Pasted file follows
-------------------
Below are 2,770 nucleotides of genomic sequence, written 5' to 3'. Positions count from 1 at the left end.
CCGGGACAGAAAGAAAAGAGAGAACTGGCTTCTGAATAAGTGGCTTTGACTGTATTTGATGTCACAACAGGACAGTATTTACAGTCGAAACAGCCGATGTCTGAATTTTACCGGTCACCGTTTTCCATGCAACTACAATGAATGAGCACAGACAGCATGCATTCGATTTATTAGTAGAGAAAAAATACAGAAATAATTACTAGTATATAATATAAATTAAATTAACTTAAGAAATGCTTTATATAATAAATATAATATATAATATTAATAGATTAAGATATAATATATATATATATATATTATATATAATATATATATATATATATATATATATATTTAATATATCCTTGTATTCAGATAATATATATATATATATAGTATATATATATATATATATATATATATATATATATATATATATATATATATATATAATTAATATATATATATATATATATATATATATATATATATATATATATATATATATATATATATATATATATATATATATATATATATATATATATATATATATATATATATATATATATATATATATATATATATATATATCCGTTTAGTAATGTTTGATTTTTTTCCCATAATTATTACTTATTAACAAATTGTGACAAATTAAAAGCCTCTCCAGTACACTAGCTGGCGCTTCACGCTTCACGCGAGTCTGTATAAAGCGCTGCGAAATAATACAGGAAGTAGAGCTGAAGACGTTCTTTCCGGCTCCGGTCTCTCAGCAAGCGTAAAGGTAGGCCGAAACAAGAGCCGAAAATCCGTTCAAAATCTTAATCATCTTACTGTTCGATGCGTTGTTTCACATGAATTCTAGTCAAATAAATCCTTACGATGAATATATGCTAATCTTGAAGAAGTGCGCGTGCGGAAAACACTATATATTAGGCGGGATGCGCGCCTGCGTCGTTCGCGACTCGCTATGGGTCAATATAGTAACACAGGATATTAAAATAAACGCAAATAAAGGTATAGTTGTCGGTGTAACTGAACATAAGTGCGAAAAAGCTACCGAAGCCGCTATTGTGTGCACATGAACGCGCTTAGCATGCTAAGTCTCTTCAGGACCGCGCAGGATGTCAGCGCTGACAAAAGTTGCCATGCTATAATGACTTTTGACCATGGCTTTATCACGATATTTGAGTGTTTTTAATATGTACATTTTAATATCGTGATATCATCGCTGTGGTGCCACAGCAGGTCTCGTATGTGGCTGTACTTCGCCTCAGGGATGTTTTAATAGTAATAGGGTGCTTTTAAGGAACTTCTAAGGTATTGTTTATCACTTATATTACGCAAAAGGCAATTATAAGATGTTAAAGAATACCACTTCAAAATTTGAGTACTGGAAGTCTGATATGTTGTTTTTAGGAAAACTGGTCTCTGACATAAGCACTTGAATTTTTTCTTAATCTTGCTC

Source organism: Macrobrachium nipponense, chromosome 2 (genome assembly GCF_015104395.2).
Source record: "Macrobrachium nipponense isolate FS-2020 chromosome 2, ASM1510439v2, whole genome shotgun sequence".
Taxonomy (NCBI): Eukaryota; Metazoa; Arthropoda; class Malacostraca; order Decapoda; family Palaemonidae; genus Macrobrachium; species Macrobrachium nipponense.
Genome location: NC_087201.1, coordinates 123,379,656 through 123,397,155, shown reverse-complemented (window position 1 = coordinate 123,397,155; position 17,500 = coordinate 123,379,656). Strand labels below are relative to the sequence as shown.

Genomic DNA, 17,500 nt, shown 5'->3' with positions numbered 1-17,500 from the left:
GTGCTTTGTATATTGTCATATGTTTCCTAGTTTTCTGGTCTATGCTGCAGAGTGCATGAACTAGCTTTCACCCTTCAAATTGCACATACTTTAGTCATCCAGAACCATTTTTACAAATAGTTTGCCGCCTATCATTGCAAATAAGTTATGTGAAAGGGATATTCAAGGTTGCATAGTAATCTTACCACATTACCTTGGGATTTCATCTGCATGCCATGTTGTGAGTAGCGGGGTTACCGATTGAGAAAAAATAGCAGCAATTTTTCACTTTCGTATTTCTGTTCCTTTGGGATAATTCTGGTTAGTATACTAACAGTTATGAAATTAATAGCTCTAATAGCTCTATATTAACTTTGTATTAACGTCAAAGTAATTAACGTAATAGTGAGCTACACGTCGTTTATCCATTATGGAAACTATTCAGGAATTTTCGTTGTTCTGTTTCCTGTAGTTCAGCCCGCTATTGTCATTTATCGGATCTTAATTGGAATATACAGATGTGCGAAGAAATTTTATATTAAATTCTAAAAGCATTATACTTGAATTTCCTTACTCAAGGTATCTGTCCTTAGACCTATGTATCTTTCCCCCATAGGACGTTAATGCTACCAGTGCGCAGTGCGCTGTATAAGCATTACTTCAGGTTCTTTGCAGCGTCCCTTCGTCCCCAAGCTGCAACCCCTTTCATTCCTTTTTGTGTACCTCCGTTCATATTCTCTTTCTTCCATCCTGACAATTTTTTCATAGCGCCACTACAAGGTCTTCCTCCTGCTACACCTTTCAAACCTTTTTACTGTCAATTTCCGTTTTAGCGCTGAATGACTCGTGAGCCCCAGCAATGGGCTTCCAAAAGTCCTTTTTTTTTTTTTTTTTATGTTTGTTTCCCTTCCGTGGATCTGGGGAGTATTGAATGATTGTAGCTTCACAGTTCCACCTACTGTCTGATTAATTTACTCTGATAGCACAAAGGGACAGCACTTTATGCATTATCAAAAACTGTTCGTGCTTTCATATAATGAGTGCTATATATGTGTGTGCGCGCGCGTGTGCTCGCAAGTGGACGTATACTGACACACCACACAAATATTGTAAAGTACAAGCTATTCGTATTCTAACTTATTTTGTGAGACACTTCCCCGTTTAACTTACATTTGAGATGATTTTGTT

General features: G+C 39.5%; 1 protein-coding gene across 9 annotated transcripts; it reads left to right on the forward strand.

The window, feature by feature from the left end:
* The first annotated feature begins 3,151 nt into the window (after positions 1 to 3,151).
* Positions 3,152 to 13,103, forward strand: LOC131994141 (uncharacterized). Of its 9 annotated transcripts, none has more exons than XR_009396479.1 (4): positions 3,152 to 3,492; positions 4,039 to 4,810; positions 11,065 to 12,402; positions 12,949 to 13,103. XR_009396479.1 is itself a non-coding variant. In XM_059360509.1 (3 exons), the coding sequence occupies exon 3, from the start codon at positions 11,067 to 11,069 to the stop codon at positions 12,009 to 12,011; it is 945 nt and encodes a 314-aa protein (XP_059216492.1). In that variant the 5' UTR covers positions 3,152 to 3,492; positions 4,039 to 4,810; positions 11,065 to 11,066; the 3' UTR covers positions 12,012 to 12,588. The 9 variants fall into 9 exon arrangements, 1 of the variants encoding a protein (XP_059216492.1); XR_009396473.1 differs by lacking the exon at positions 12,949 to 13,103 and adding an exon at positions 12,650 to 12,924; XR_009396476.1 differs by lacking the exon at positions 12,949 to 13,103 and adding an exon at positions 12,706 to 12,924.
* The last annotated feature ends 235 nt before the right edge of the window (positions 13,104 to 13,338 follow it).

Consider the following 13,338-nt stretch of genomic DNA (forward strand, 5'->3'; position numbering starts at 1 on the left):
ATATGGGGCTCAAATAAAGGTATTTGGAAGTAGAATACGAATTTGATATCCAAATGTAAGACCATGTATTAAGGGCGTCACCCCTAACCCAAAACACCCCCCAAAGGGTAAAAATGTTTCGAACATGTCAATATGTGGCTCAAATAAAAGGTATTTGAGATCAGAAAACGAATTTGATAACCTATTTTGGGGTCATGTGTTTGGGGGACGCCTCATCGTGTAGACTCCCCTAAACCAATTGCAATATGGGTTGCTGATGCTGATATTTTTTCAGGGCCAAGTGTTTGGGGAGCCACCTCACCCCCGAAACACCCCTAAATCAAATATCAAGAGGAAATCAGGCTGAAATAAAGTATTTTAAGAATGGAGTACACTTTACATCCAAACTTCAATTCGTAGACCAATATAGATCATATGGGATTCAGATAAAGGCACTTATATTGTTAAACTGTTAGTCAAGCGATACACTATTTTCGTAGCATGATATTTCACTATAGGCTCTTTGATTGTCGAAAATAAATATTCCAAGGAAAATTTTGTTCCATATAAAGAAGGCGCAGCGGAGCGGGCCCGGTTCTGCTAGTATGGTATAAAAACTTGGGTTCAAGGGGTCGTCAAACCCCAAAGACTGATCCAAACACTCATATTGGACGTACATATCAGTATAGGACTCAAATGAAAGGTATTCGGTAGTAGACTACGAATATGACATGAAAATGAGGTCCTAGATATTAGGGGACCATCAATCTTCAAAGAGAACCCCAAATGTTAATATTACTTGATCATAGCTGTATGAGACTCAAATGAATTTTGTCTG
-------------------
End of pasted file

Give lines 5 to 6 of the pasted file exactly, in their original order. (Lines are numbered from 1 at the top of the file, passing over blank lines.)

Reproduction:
Taxonomy (NCBI): Eukaryota; Metazoa; Arthropoda; class Malacostraca; order Decapoda; family Palaemonidae; genus Macrobrachium; species Macrobrachium nipponense.
Genome location: NC_087201.1, coordinates 123,379,656 through 123,397,155, shown reverse-complemented (window position 1 = coordinate 123,397,155; position 17,500 = coordinate 123,379,656). Strand labels below are relative to the sequence as shown.